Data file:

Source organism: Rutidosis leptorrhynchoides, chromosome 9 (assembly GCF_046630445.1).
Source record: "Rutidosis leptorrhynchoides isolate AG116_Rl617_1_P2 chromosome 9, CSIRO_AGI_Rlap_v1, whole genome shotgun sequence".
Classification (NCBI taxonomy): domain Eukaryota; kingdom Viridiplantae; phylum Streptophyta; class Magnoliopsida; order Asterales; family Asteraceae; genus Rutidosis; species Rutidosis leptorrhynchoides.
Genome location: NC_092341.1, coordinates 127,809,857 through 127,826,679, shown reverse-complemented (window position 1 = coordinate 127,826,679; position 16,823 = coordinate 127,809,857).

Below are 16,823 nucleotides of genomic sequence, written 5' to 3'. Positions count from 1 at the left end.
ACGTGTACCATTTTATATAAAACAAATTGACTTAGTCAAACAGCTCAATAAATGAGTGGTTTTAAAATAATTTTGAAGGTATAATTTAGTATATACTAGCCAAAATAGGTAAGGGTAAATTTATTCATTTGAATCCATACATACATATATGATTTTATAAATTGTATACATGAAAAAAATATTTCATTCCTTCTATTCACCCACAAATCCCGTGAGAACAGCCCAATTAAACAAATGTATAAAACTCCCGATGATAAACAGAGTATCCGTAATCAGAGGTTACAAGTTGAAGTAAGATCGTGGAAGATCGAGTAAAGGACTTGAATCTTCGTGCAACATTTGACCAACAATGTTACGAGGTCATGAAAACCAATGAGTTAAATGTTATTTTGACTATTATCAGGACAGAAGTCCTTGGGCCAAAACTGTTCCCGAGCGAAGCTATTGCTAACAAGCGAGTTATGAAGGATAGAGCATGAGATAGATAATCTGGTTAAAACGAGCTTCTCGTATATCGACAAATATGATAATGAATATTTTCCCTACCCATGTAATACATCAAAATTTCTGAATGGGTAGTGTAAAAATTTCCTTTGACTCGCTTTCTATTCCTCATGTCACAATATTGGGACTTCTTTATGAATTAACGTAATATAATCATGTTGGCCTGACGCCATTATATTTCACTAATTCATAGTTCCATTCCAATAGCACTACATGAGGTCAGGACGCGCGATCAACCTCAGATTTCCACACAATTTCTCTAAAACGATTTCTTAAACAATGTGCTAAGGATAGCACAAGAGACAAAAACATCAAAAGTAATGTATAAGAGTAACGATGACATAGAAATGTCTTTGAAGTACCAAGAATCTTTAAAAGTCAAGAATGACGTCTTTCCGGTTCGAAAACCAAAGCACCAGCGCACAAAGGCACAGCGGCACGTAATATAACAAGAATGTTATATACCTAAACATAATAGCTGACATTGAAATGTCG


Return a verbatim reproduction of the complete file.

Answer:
Source organism: Rutidosis leptorrhynchoides, chromosome 9 (assembly GCF_046630445.1).
Source record: "Rutidosis leptorrhynchoides isolate AG116_Rl617_1_P2 chromosome 9, CSIRO_AGI_Rlap_v1, whole genome shotgun sequence".
Classification (NCBI taxonomy): domain Eukaryota; kingdom Viridiplantae; phylum Streptophyta; class Magnoliopsida; order Asterales; family Asteraceae; genus Rutidosis; species Rutidosis leptorrhynchoides.
Genome location: NC_092341.1, coordinates 127,809,857 through 127,826,679, shown reverse-complemented (window position 1 = coordinate 127,826,679; position 16,823 = coordinate 127,809,857).

Below are 16,823 nucleotides of genomic sequence, written 5' to 3'. Positions count from 1 at the left end.
ACGTGTACCATTTTATATAAAACAAATTGACTTAGTCAAACAGCTCAATAAATGAGTGGTTTTAAAATAATTTTGAAGGTATAATTTAGTATATACTAGCCAAAATAGGTAAGGGTAAATTTATTCATTTGAATCCATACATACATATATGATTTTATAAATTGTATACATGAAAAAAATATTTCATTCCTTCTATTCACCCACAAATCCCGTGAGAACAGCCCAATTAAACAAATGTATAAAACTCCCGATGATAAACAGAGTATCCGTAATCAGAGGTTACAAGTTGAAGTAAGATCGTGGAAGATCGAGTAAAGGACTTGAATCTTCGTGCAACATTTGACCAACAATGTTACGAGGTCATGAAAACCAATGAGTTAAATGTTATTTTGACTATTATCAGGACAGAAGTCCTTGGGCCAAAACTGTTCCCGAGCGAAGCTATTGCTAACAAGCGAGTTATGAAGGATAGAGCATGAGATAGATAATCTGGTTAAAACGAGCTTCTCGTATATCGACAAATATGATAATGAATATTTTCCCTACCCATGTAATACATCAAAATTTCTGAATGGGTAGTGTAAAAATTTCCTTTGACTCGCTTTCTATTCCTCATGTCACAATATTGGGACTTCTTTATGAATTAACGTAATATAATCATGTTGGCCTGACGCCATTATATTTCACTAATTCATAGTTCCATTCCAATAGCACTACATGAGGTCAGGACGCGCGATCAACCTCAGATTTCCACACAATTTCTCTAAAACGATTTCTTAAACAATGTGCTAAGGATAGCACAAGAGACAAAAACATCAAAAGTAATGTATAAGAGTAACGATGACATAGAAATGTCTTTGAAGTACCAAGAATCTTTAAAAGTCAAGAATGACGTCTTTCCGGTTCGAAAACCAAAGCACCAGCGCACAAAGGCACAGCGGCACGTAATATAACAAGAATGTTATATACCTAAACATAATAGCTGACATTGAAATGTCG